Arkansas Black is a Southern apple and I am fortunate to have found some growing right here in Massachusetts.
These run on the small side of medium and have a dull blush that runs to deep purplish red on the sunward side, with small light lenticels. The unblushed skin is yellow, and there is a little crown of russet around the stem well.
The apple is very firm and, for its size, heavy, with only a very faint apple aroma.
The flesh is fine-grained, yellow, very crisp, and dense. Arkansas Black might cut the redoubtable Blue Pearmain, not that I have one to compare. The fruit is reasonably juicy but has so much matter that the juice gives out before the apple, leaving a dry impression. It oxidizes quickly when cut. And, it's really filling.
The Black's flavors are sweet, tart, and acid. The highlights are unusual and challenging: hint of pear and something like tobacco. The finish is nicely astringent.
I can't imagine this distinctive variety being hugely popular today, but I am enjoying mine. I have been curious about this variety ever since a friend from Atlanta described one to me four years ago.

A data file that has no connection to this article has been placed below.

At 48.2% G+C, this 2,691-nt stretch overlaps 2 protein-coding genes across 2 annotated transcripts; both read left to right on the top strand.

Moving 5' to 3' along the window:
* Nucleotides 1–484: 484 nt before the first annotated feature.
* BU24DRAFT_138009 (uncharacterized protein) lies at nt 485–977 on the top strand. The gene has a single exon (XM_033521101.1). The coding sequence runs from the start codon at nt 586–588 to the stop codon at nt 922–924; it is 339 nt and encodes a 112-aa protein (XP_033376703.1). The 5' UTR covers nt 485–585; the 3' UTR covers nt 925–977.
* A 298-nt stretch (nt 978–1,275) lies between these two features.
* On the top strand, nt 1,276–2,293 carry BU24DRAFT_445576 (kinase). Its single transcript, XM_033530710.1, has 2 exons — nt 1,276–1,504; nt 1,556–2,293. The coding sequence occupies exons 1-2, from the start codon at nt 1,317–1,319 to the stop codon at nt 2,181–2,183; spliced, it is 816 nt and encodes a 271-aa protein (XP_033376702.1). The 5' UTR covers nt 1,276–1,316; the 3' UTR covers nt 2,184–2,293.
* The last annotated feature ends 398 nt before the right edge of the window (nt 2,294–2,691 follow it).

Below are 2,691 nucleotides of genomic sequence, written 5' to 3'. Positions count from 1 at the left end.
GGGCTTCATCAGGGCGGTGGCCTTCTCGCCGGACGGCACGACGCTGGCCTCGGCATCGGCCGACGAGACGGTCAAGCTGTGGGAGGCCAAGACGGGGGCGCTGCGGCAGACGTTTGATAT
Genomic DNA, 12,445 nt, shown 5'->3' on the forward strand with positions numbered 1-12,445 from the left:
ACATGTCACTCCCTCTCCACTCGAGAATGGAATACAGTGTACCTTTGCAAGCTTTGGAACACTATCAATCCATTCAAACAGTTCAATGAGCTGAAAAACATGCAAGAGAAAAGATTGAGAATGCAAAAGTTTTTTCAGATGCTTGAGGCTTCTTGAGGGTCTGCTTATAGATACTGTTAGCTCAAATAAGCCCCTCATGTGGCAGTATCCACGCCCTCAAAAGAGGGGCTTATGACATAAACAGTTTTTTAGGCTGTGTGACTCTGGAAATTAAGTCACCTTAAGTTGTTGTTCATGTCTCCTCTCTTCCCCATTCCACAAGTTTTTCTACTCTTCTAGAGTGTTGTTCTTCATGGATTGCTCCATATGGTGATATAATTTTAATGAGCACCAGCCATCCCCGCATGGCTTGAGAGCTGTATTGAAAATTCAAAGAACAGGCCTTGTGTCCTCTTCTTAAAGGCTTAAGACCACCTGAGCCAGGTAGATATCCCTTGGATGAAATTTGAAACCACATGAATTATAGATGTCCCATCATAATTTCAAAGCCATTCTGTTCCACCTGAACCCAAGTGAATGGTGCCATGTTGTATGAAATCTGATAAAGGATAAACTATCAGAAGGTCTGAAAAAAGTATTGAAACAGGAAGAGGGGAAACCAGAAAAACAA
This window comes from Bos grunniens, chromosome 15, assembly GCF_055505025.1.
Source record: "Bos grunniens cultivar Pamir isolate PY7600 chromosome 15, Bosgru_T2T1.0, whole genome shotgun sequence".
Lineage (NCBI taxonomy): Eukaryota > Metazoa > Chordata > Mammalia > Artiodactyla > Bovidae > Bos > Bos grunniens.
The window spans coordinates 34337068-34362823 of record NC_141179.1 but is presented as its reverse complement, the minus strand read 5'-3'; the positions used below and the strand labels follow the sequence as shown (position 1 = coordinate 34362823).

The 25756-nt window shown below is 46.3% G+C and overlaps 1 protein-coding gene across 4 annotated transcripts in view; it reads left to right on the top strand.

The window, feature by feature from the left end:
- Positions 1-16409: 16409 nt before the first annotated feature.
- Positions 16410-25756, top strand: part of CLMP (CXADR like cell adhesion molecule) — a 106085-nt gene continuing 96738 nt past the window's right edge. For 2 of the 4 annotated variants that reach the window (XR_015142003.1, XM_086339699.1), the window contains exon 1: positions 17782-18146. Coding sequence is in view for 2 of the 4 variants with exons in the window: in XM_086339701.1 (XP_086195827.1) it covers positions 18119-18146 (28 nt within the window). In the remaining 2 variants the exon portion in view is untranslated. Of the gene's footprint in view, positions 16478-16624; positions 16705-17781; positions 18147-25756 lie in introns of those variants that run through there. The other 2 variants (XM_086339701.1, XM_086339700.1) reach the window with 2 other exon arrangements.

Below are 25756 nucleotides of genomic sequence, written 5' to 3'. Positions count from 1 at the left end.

Arkansas Black is said to be a phenomenally good keeper. The apples I purchased may have been picked as much as a month earlier. I plan to hold a few back to see how they mature in storage.
Black has its own entry in the Encyclopedia of Arkansas, including its history and other lore.
Note: This is the last of my hoarded apple reviews, though at this writing the Arkansas Blacks that I have are still good. I still have a few more things to show and to tell, too.
Update: These held up magnificently! I ate my last Arkansas Black on May 4.